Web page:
June 23, 2022
Turning conglomerate discounts into premiums – a brief note
Three common arguments for conglomerate discounts are: “corporate orphans”, “corporate socialism”, and “empire building”.
Fredrik Karlsson said in our Röko interview that “conglomerates can lead to higher performance as long as you have a simple profit goal, decentralisation, and provide employees with trust.” Let us see how his criteria stack up against the discount forces!
Corporate orphans are conceived when HQ picks subsidiary favorites – often newly acquired ones – at the neglect of others.
Decentralisation should make orphanages obsolete, as HQ’s attention does not carry too much sway anyway. Because granting employees decentralised powers, i.e., trust – and not only responsibility – is a precondition for decentralisation.
Corporate socialism is a relative of many orphans but emphasises investment suboptimisation (profitable units subsidising less profitable ones) over attention.
Karlsson praised Jan Wallander, an academic and former Handelsbanken CEO who successfully employed decentralisation more than 50 years ago.
Wallander meant that budget elimination is a mere detail of true decentralisation. And that comparisons with previous performance – a simple profit goal – often is the key to abolishing budgets.
Ridding budgets enables trust; information flows freely instead of getting stuck as negotiating currency. And just like in a capitalist economy (the socialist foe), information transparency is a condition for healthy capital allocation within a firm.
Wallander emphasised that performance numbers should be presented objectively in public within the firm without any moralising comments.
The key is to influence not only external behaviour but also internal motivation, which is easily zapped by criticism – even when it is restrained. A practical version of Buffett's: "Praise by name, criticize by category."
A company that shares Wallander's budget philosophy is Roper Technologies:
The metrics-driven culture based on incremental improvement works best for financially stable subsidiaries (the ones suitable for serial acquirers). They do not require long investment stretches before turning a profit and are therefore less prone to any politburo rationalising suboptimal capital allocation.
Empire building (bad incentives) should be kept in check by a profit goal that considers the price of attaining any scale benefits on an FCF per share basis.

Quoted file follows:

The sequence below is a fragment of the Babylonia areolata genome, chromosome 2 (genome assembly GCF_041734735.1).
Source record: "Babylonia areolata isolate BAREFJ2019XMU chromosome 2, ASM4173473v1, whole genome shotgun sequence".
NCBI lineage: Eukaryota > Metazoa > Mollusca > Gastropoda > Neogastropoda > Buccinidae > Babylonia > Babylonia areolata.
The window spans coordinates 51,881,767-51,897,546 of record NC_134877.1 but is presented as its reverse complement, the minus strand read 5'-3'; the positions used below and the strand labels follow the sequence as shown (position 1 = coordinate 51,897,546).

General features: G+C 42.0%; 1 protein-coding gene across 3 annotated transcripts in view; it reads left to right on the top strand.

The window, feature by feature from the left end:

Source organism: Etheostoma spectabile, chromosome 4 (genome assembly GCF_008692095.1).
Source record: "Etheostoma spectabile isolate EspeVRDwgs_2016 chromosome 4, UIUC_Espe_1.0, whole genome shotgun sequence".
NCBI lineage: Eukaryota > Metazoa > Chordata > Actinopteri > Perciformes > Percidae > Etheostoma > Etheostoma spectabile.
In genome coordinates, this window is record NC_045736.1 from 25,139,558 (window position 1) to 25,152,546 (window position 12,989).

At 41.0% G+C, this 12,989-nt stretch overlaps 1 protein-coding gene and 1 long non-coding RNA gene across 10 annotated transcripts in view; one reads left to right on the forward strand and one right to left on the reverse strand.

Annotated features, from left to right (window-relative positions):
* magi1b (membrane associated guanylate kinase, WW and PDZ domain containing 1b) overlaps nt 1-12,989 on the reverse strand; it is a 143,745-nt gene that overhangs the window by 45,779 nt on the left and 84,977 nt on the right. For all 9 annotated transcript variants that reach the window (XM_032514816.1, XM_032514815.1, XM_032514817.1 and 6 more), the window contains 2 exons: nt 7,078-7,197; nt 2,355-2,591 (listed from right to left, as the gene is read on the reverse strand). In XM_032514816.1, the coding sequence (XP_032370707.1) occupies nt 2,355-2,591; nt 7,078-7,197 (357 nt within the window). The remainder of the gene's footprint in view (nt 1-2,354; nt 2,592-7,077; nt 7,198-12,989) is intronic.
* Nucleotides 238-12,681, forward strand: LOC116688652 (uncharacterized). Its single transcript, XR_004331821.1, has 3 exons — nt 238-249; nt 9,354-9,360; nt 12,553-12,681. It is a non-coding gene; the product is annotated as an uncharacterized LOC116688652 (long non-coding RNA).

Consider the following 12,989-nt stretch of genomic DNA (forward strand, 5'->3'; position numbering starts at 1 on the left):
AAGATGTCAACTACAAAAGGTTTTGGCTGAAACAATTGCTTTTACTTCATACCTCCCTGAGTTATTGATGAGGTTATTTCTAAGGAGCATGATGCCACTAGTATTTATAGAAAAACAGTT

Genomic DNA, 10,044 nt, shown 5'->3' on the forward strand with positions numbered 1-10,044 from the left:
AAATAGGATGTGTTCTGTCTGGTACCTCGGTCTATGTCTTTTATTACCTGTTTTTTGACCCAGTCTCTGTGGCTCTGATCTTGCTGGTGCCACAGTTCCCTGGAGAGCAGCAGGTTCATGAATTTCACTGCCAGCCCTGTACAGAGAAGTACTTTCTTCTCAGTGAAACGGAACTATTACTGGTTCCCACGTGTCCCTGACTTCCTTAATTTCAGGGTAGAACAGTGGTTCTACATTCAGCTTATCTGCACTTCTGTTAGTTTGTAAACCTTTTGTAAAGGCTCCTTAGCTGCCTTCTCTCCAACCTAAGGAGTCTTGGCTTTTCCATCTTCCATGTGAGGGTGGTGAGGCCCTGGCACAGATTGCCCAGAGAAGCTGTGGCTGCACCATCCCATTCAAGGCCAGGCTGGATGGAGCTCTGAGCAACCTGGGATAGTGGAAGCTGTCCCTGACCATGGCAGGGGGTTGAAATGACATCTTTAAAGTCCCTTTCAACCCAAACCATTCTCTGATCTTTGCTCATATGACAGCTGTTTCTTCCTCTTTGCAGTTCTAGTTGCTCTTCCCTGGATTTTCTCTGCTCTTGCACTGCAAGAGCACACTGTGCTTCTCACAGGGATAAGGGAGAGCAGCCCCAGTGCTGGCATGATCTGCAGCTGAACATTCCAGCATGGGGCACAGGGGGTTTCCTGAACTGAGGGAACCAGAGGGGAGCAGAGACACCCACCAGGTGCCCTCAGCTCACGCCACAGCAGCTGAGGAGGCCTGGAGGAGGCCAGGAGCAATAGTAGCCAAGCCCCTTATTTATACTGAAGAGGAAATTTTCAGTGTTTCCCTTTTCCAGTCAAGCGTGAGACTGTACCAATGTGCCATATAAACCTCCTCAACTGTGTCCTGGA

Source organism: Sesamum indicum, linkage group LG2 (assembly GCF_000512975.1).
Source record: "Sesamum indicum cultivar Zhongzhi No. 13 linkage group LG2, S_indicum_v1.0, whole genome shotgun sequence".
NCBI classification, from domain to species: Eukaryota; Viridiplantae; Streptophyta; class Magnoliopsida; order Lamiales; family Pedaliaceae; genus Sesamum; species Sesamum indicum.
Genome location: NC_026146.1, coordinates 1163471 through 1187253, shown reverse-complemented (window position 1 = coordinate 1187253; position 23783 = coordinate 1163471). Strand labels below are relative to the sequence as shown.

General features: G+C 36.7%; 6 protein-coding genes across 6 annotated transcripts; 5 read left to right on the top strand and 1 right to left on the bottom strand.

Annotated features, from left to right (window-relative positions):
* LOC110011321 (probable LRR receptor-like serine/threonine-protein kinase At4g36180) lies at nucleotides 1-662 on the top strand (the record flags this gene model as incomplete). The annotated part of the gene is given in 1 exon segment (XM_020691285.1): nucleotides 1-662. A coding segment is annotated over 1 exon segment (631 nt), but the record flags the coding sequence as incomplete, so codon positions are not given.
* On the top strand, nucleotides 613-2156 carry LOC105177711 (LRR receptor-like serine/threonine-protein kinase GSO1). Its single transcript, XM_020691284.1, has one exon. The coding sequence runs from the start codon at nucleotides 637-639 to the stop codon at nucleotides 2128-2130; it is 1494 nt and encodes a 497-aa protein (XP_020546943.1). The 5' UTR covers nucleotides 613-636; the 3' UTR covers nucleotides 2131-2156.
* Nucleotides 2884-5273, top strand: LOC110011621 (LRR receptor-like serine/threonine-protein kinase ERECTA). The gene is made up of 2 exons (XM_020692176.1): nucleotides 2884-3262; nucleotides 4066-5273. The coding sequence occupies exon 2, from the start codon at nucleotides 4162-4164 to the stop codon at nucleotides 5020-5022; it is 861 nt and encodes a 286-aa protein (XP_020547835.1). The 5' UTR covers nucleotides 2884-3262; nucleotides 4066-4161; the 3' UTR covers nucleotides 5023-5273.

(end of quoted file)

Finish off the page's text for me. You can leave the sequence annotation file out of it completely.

Often managers bet parts of the farm, thinking (be it subconsciously) that their weak company boards will yield to an adjusted lower “high water mark" from which to base bonus calculations should they fail.
On a final note, Jan Wallander was no dogmatist. E.g., he centralised business conducted with foreign banks. Instead, he stressed the spirit of decentralisation. A practical example he shared stuck with me: a manager wanting to control a decision asks a CEO “'But you do have a little influence, don’t you?'
Then it is important not to fall for the temptation to show how clever and powerful you are and with a smile reply: ‘Yes, I expect they’ll listen a little to me.’
If one reacts like that, the game is lost and there will never be any real decentralisation.”
And to wrap it all up, entrepreneurial drive coupled with a rational and tax-efficient internal capital market can warrant a conglomerate premium.
We have an exciting interview pipeline that I think you will like. Stay tuned!
Gustaf Hakansson at acquirers.com
P.S. Ironically, decentralisation enables the centralisation of tasks to comparatively advantaged actors. E.g., outsourcing increases the degree of specialisation, and company functions (HR, IT etc.) that get decentralised on a micro level, often get centralised on the macro level to a handful of third parties and SaaS tools.
Sources: Svenska Dagbladet, Mar 10 1972; Fredrik Karlsson Röko interview acquirers.com; Brian Jellison, GS Conference, Nov 2013; Neil Hunn, EPG Spring Conference, May 2018; Roper Technologies 2021 AR; Jan Wallander, Decentralisation - Why and How to Make it Work; Jan Wallander, The Budget - an unnecessary evil; Neil Hunn, Roper Technologies 2019 AR; Brian Jellison, JPM AT&D Conference, Mar 2014.
Disclaimer: This is not investment advice. Information is provided 'as is' and solely for informational purposes, not for trading purposes or advice. Any reference to or omission of any reference to any company should not be construed as a recommendation to buy, sell or take any other action with respect to any security of any such company. The author may hold positions in securities discussed. Any forward looking-statement is subject to risks and uncertainties. Read further disclosure in the Terms of Service.